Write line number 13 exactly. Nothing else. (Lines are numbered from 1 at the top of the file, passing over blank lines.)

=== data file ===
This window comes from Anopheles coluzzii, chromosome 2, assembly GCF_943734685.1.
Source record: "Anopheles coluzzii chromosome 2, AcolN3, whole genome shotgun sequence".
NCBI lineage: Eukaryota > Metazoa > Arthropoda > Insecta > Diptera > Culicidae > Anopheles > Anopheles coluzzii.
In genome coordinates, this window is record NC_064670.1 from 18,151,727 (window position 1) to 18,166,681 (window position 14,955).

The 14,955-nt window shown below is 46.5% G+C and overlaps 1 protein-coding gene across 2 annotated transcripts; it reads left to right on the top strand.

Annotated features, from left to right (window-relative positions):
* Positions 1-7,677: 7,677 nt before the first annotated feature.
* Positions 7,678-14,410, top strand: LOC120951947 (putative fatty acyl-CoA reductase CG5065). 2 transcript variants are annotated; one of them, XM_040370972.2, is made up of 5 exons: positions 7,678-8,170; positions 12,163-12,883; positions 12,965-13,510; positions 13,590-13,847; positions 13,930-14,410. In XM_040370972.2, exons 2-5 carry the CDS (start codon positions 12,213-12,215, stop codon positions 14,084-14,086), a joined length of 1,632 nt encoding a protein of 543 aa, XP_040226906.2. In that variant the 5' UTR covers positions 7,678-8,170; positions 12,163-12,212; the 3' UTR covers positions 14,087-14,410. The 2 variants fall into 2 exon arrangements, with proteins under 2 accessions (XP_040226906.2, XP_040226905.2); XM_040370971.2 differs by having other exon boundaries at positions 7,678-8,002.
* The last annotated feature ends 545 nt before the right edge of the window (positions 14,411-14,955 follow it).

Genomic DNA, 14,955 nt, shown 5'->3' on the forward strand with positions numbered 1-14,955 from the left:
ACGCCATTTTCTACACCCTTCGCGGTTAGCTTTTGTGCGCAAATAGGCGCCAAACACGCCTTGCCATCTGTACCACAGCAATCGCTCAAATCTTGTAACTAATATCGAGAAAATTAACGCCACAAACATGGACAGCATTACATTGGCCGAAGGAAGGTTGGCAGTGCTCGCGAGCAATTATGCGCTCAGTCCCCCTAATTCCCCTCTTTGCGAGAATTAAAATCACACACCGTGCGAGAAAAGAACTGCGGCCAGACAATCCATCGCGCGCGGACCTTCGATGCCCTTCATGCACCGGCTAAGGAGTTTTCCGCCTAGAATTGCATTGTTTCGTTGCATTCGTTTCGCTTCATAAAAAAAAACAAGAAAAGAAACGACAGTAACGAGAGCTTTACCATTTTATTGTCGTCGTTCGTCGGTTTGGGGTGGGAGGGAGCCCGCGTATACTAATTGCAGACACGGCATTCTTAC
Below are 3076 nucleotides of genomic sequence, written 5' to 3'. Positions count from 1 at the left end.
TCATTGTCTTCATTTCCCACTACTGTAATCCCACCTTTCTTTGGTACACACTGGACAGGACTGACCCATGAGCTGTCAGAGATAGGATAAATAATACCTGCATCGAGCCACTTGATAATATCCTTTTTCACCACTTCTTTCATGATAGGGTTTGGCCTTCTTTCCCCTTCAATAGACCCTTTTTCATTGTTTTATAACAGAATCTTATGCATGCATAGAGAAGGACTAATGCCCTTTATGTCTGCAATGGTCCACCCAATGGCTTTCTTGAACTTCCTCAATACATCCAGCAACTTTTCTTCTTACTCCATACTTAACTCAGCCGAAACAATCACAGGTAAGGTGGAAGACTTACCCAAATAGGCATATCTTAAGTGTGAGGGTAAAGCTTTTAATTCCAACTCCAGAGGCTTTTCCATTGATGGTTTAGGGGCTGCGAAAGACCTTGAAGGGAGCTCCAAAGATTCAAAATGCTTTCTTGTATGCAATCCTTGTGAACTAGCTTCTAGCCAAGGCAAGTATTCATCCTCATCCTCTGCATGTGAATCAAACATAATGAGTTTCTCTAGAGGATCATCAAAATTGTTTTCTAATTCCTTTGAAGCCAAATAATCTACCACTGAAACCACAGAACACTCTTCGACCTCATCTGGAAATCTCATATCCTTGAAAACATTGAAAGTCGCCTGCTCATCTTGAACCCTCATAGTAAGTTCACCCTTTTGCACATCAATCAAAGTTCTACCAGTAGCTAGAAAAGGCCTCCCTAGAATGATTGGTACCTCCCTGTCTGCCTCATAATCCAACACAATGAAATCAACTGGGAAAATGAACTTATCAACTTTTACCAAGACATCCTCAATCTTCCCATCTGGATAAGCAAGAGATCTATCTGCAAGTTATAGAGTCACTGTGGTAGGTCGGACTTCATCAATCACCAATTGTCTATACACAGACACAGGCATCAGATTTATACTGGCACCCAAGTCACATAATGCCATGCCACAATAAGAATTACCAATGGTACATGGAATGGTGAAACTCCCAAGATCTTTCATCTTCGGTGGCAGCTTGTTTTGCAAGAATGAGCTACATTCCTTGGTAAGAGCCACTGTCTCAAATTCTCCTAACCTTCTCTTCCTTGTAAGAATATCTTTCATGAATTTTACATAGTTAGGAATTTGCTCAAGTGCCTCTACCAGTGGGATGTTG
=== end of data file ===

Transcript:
TCATTGTCTTCATTTCCCACTACTGTAATCCCACCTTTCTTTGGTACACACTGGACAGGACTGACCCATGAGCTGTCAGAGATAGGATAAATAATACCTGCATCGAGCCACTTGATAATATCCTTTTTCACCACTTCTTTCATGATAGGGTTTGGCCTTCTTTCCCCTTCAATAGACCCTTTTTCATTGTTTTATAACAGAATCTTATGCATGCATAGAGAAGGACTAATGCCCTTTATGTCTGCAATGGTCCACCCAATGGCTTTCTTGAACTTCCTCAATACATCCAGCAACTTTTCTTCTTACTCCATACTTAACTCAGCCGAAACAATCACAGGTAAGGTGGAAGACTTACCCAAATAGGCATATCTTAAGTGTGAGGGTAAAGCTTTTAATTCCAACTCCAGAGGCTTTTCCATTGATGGTTTAGGGGCTGCGAAAGACCTTGAAGGGAGCTCCAAAGATTCAAAATGCTTTCTTGTATGCAATCCTTGTGAACTAGCTTCTAGCCAAGGCAAGTATTCATCCTCATCCTCTGCATGTGAATCAAACATAATGAGTTTCTCTAGAGGATCATCAAAATTGTTTTCTAATTCCTTTGAAGCCAAATAATCTACCACTGAAACCACAGAACACTCTTCGACCTCATCTGGAAATCTCATATCCTTGAAAACATTGAAAGTCGCCTGCTCATCTTGAACCCTCATAGTAAGTTCACCCTTTTGCACATCAATCAAAGTTCTACCAGTAGCTAGAAAAGGCCTCCCTAGAATGATTGGTACCTCCCTGTCTGCCTCATAATCCAACACAATGAAATCAACTGGGAAAATGAACTTATCAACTTTTACCAAGACATCCTCAATCTTCCCATCTGGATAAGCAAGAGATCTATCTGCAAGTTATAGAGTCACTGTGGTAGGTCGGACTTCATCAATCACCAATTGTCTATACACAGACACAGGCATCAGATTTATACTGGCACCCAAGTCACATAATGCCATGCCACAATAAGAATTACCAATGGTACATGGAATGGTGAAACTCCCAAGATCTTTCATCTTCGGTGGCAGCTTGTTTTGCAAGAATGAGCTACATTCCTTGGTAAGAGCCACTGTCTCAAATTCTCCTAACCTTCTCTTCCTTGTAAGAATATCTTTCATGAATTTTACATAGTTAGGAATTTGCTCAAGTGCCTCTACCAGTGGGATGTTG